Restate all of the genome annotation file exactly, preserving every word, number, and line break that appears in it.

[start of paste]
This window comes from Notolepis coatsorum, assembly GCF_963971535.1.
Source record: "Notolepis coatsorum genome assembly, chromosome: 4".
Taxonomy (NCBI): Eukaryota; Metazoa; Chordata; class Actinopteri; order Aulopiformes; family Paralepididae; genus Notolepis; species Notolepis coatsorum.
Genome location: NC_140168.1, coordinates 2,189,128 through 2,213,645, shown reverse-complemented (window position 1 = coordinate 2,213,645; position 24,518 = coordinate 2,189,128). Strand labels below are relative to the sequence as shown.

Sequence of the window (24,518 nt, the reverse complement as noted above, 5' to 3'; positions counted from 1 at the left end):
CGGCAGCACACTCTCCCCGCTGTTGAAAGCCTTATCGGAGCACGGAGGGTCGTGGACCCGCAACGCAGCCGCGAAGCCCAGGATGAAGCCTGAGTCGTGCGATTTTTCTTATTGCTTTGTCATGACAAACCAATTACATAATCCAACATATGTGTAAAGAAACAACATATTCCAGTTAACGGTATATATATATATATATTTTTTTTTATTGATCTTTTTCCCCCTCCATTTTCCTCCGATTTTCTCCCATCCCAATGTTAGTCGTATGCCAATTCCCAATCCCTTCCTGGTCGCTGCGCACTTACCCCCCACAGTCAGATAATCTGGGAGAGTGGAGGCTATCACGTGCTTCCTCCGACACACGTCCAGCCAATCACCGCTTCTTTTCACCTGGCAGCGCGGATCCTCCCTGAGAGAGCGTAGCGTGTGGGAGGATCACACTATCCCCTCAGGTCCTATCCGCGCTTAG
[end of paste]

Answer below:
This window comes from Notolepis coatsorum, assembly GCF_963971535.1.
Source record: "Notolepis coatsorum genome assembly, chromosome: 4".
Taxonomy (NCBI): Eukaryota; Metazoa; Chordata; class Actinopteri; order Aulopiformes; family Paralepididae; genus Notolepis; species Notolepis coatsorum.
Genome location: NC_140168.1, coordinates 2,189,128 through 2,213,645, shown reverse-complemented (window position 1 = coordinate 2,213,645; position 24,518 = coordinate 2,189,128). Strand labels below are relative to the sequence as shown.

Sequence of the window (24,518 nt, the reverse complement as noted above, 5' to 3'; positions counted from 1 at the left end):
CGGCAGCACACTCTCCCCGCTGTTGAAAGCCTTATCGGAGCACGGAGGGTCGTGGACCCGCAACGCAGCCGCGAAGCCCAGGATGAAGCCTGAGTCGTGCGATTTTTCTTATTGCTTTGTCATGACAAACCAATTACATAATCCAACATATGTGTAAAGAAACAACATATTCCAGTTAACGGTATATATATATATATATTTTTTTTTATTGATCTTTTTCCCCCTCCATTTTCCTCCGATTTTCTCCCATCCCAATGTTAGTCGTATGCCAATTCCCAATCCCTTCCTGGTCGCTGCGCACTTACCCCCCACAGTCAGATAATCTGGGAGAGTGGAGGCTATCACGTGCTTCCTCCGACACACGTCCAGCCAATCACCGCTTCTTTTCACCTGGCAGCGCGGATCCTCCCTGAGAGAGCGTAGCGTGTGGGAGGATCACACTATCCCCTCAGGTCCTATCCGCGCTTAG